By Bill Britt
Alabama Political Reporter
When 18-year-old Anna was handcuffed and arrested by two on-duty undercover police officers, little did she realize that for the next few hours she would repeatedly be raped by the two men, according to her statements. The officers’ defense, for engaging in sex with a handcuffed detainee was, it was consensual.
Alabama is one of 35 states that allows on-duty police officers to engage in sex with a detainee as long as there is consent. According to an attorney for the state, there isn’t a specific statute that addresses the issue of detainee consent. Alabama does have a statute forbidding sex with inmates in state prisons.
After the cops finished having sex with Anna, the two detectives dropped her off near where she was arrested, according to the reports. There was no report of Anna’s arrest, no citation was issued and no paperwork was filed about the stop.
According to hospital records, semen collected in Anna’s rape kit matched the DNA of the two narcotics detectives.
The Brooklyn, New York police officers were allowed to resign from the force and are currently awaiting trial on rape charges.
But Anna’s experience is surprisingly not unusual. There are numerous reports of police officers having sex with female detainees.
Data gathered and reported by Albert Samaha at Buzzfeed found, “Of at least 158 law enforcement officers charged since 2006 with sexual assault, sexual battery, or unlawful sexual contact with somebody under their control, at least 26 have been acquitted or had charges dropped based on the consent defense.”
Samaha also found that in 2007, a former Irvine, California police officer, “was acquitted of sexual assault after claiming that the woman initiated sex to avoid getting a ticket.” He also notes that before Arizona passed its consent law, a former Phoenix police officer was acquitted of having oral sex in his patrol car because he claimed: “she had come on to him.”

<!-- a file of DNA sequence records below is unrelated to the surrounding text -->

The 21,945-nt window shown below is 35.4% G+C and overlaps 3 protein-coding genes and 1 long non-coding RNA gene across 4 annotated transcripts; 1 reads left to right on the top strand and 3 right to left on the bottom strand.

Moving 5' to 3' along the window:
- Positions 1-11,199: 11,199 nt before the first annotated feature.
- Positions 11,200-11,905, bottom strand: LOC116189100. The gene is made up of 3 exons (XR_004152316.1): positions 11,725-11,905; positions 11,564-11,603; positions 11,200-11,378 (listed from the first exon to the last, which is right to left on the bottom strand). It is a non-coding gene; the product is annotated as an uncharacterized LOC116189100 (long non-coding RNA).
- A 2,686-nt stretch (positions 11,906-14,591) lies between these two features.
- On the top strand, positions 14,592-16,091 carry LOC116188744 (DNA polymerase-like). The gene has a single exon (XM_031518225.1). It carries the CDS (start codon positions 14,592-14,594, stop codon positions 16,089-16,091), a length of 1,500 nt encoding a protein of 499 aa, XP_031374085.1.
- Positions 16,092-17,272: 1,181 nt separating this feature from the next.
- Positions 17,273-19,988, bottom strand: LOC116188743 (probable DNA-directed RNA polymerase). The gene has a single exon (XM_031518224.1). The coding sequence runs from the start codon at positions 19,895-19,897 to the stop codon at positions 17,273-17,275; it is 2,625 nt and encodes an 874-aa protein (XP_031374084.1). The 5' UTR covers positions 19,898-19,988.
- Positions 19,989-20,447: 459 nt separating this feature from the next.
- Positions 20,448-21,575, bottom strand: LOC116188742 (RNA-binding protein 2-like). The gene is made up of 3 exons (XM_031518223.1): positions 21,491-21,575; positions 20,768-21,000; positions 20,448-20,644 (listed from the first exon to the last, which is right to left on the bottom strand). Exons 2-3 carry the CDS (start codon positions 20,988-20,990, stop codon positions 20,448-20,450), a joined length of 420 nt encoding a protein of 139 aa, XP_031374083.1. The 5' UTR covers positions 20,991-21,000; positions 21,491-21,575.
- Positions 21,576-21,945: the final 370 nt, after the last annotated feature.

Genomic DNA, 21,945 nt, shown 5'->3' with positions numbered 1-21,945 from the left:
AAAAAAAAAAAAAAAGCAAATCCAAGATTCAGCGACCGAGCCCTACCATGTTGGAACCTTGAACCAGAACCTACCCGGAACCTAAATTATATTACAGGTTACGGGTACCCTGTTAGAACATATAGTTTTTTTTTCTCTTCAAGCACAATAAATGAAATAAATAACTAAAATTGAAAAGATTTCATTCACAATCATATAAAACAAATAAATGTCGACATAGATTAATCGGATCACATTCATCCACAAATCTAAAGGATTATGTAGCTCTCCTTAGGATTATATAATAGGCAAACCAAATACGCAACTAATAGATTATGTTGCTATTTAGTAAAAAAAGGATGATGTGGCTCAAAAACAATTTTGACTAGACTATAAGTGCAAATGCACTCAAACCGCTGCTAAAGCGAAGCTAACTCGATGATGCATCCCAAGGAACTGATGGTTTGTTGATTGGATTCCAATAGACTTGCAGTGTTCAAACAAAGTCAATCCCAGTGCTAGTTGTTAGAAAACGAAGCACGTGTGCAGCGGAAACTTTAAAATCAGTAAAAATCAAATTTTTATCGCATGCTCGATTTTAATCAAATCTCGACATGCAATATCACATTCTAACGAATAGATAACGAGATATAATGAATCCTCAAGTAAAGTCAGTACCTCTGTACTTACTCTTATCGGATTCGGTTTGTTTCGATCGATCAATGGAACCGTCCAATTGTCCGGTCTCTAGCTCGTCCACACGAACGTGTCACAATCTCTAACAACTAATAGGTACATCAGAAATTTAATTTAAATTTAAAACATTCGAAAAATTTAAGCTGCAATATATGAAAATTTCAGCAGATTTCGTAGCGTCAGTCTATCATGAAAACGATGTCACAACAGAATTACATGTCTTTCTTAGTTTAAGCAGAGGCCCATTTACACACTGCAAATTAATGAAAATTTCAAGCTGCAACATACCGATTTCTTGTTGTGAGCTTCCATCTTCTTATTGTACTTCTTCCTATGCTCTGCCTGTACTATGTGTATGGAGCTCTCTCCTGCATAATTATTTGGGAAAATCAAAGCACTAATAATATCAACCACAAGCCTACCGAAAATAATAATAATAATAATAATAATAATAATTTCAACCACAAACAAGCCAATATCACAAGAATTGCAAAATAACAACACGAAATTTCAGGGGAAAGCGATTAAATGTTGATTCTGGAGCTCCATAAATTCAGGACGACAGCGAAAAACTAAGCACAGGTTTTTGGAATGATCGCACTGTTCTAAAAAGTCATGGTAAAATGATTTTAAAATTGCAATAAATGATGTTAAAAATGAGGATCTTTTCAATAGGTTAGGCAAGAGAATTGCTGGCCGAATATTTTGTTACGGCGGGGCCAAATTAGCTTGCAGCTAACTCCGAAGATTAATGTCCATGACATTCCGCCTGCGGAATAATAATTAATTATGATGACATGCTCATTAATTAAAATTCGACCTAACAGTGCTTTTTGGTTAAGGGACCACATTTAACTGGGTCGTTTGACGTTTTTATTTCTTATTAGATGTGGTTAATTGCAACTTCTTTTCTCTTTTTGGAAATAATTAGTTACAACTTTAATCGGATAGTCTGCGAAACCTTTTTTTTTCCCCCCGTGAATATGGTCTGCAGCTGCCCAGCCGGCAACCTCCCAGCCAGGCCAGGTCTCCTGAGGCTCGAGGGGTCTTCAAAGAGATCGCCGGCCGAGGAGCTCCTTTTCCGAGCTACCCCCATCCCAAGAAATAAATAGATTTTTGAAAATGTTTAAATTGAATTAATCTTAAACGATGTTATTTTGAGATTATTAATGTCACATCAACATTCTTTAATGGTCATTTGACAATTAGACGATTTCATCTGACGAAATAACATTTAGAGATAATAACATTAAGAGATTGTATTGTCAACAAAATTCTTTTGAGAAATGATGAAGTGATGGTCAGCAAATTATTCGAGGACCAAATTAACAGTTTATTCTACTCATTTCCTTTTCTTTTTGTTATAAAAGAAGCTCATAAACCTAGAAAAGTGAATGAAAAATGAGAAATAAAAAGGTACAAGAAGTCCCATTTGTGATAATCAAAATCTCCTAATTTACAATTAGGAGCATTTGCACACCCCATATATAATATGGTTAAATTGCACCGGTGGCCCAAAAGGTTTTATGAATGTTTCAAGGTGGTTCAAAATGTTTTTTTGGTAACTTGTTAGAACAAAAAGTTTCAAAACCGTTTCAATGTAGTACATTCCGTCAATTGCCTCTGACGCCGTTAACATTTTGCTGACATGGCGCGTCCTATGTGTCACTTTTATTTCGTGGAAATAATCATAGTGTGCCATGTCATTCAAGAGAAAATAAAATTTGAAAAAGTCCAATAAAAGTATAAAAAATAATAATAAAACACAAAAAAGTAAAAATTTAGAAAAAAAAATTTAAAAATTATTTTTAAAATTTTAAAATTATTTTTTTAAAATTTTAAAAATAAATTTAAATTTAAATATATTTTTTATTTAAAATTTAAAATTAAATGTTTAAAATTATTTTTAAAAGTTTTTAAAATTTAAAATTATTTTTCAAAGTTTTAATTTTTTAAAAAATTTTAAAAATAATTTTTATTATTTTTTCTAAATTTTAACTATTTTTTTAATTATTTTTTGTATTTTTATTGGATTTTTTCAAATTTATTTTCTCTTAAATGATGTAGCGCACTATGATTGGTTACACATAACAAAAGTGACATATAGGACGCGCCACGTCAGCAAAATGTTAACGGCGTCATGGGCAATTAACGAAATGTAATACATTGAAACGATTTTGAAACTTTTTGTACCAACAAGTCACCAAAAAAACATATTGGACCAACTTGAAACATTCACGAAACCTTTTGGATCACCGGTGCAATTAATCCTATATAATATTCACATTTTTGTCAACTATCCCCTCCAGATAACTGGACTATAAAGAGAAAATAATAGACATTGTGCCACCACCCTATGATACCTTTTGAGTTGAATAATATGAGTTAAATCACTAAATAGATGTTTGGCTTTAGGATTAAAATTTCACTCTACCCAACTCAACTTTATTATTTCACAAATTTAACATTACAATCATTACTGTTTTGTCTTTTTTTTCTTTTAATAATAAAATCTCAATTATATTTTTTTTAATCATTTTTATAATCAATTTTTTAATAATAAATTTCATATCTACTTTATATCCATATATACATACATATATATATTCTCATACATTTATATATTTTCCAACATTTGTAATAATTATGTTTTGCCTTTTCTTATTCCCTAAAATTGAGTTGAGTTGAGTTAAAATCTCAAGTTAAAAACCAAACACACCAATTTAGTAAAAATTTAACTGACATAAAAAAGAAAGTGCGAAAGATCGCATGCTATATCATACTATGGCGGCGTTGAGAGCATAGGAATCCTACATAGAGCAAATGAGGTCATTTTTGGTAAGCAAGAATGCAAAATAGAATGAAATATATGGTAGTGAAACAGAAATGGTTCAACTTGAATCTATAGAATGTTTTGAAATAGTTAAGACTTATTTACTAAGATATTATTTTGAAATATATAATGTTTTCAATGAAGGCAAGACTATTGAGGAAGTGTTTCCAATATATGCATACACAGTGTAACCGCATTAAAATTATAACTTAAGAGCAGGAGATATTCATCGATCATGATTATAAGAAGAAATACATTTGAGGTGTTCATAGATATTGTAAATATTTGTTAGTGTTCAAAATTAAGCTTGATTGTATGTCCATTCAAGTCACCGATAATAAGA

In Nov. 2017, an Alabama police chief was suspended after claiming “silence is consent” in sexual assault cases.
While Killen Police Chief Bryan Hammond said he was only joking, some feel his sentiments expressed in a Facebook post underlie the callous disregard for the seriousness of sexual assault allegations.
Current Attorney General Steve Marshall failed to fire, or even reprimand, an assistant district attorney in his office in 20o4, even though a circuit court judge found that Bryon Waldrop sexually assaulted a co-worker in Marshall’s office.
Alabama doesn’t have any laws that would explicitly prohibit police officers from having sex with someone in their custody as long as it’s consensual. The notion of a handcuffed woman willingly having sexual intercourse with her arresting officers may not sound far-fetched under the good ol’ boy system, but with the rise of the #MeToo movement, it’s difficult to imagine the kind of behavior that Attorney General Marshall allowed or that of two Brooklyn cops.
Like the case of sexual assault in Marshall’s office, men are allowed to use their power and position to sexually molest women by claiming consent. Alabama doesn’t have a law that forbids police officers from having sex with women in their custody, but it should.